This week New York Times columnist Charles Blow rehashed selective data to combat the claims that black men are bad fathers. Underlying his effort is the desire to ignore family issues when trying to understand why black youth exhibit behavioral problems and poor academic performance. For liberals like Blow, those outcomes are a function of racist school disciplinary policies and weak financial support for inner-city schools and have nothing to do with home environments.
The defense of black fathers was invigorated last year with the publication of Doing the Best I Can, by Kathryn Edin, a sociologist at Johns Hopkins, and Tim Nelson, a lecturer at Hopkins’s school of public health. Edin apologized for her previous work in which she had harshly criticized black men. She said that “everything I thought I knew was wrong.” The new book is based solely on interviews with black men. She now finds that they are loving and caring fathers who are kicked out of the house by the mothers of their children solely because they are unable to earn enough to support the family.
One glaring shortcoming of the latest work is that the authors refuse to present any evidence on the behavior of these fathers. Moreover, Edin’s new position on the issue of partnership breakups conflicts with data she analyzed from the Fragile Family Studies and with her previous interviews with mothers.
No problem. Reporting data presented in Josh Levs’s book All In, Blow castigates those who promote the “mythology”-loaded “stereotype that black men are pathologically prone to desertion of their offspring.” It would have been interesting if Blow had referenced someone who has claimed that the so-called stereotype is true, but more at issue are the data he presents. He cites CDC (Centers for Disease Control) data indicating that, when you look at children in two distinct categories — children living with a father, and those living without one — black fathers are just as likely to be involved their children as white fathers are with theirs.
Many studies document how a child’s abandonment by his father leads to serious education and behavioral problems.
Fatherly involvement decreases dramatically among both black and white fathers when they are no longer living with their children. Many fathers have limited relationships with their non-custodial children, as Pew Foundation and CDC surveys have confirmed. More than one half of men reported that they had not shared a meal with their non-custodial children in the last four weeks, while nearly two-thirds had not read to their children four years old and younger, and three quarters had not done homework with their children five to 18 years old.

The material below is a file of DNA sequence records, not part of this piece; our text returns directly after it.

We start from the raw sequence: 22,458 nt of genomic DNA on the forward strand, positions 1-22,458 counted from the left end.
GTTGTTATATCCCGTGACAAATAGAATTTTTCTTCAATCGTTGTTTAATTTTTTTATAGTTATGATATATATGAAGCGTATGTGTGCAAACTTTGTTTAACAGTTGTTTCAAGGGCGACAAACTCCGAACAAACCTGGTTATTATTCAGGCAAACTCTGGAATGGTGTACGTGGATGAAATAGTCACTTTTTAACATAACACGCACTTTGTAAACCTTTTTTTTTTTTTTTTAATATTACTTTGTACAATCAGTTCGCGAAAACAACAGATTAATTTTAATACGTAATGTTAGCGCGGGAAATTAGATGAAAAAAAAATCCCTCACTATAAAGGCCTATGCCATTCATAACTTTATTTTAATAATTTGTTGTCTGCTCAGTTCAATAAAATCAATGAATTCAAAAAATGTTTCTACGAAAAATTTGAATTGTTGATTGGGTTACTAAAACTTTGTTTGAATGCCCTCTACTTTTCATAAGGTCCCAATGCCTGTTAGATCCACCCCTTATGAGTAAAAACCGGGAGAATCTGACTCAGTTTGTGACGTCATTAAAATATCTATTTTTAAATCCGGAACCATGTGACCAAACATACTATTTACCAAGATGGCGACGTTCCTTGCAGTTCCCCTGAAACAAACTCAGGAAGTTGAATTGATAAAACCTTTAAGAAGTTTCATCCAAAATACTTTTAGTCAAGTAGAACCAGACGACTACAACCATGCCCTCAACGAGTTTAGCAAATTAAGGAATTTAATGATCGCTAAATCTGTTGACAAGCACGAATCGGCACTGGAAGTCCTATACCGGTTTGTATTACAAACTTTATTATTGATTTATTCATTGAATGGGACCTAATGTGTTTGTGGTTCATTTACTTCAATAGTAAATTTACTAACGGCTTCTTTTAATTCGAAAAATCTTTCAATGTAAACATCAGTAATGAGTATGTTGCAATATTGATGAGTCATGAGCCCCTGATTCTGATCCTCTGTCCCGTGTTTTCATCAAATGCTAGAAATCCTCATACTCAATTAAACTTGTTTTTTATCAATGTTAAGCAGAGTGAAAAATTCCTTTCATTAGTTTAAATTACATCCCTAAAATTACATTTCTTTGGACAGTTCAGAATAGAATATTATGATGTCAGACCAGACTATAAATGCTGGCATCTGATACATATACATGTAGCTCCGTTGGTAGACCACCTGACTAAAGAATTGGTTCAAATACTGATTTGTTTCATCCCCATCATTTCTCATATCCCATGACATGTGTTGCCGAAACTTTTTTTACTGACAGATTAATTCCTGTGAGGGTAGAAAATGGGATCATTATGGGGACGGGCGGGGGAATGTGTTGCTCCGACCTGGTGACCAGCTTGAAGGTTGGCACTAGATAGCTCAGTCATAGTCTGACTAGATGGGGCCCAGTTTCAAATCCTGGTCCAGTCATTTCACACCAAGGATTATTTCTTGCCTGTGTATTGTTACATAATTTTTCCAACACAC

But there is a problem: The same data show a dramatic difference in the share of black and white fathers who did not live with their children. Among white children five to 18 years old, 21.6 percent live in a fatherless household; the figure for black children is 42 percent. Among children up to four years of age, the figures are 9.2 percent for whites but 31.4 percent for blacks.
These racial differences reflect the much larger share of black than white women who have children with more than one partner. Sociologist Cassandra Dorius has estimated that, over their lifetimes, 59 percent of African-American mothers, 35 percent of Hispanic mothers, and 22 percent of white mothers will have given birth to children by more than one father. Many studies document how a child’s abandonment by his father leads to serious education and behavioral problems.
Maltreatment of children in a household with a single mother is three times more likely when she lives with a man other than the child’s father than when no man is present. In single-mother households without a man, child-maltreatment rates are actually lower among blacks than among whites. Where a partner is present, however, the rates on all three measures of child maltreatment — emotional, physical, and endangerment — in black households are almost double the white rates. In a recent study with a colleague, Chun Wang, I find that child-maltreatment rates are directly related to male joblessness. Black men suffer more joblessness than white men so, on average, are more likely to bring related frustrations into the family.
It is about time that liberals like Charles Blow take more seriously the problems created by the chaotic and sometimes violent home environments that many black children experience. Reducing school suspensions and increasing school funding may be helpful measures, but unless the family environment changes, serious developmental problems with persist. A focus on pathways to direct employment for young black men can help break the cycle by providing them with the skills necessary to sustain both long-term employment and lasting relationships.
— Robert Cherry is Stern Professor at Brooklyn College and the CUNY Graduate Center.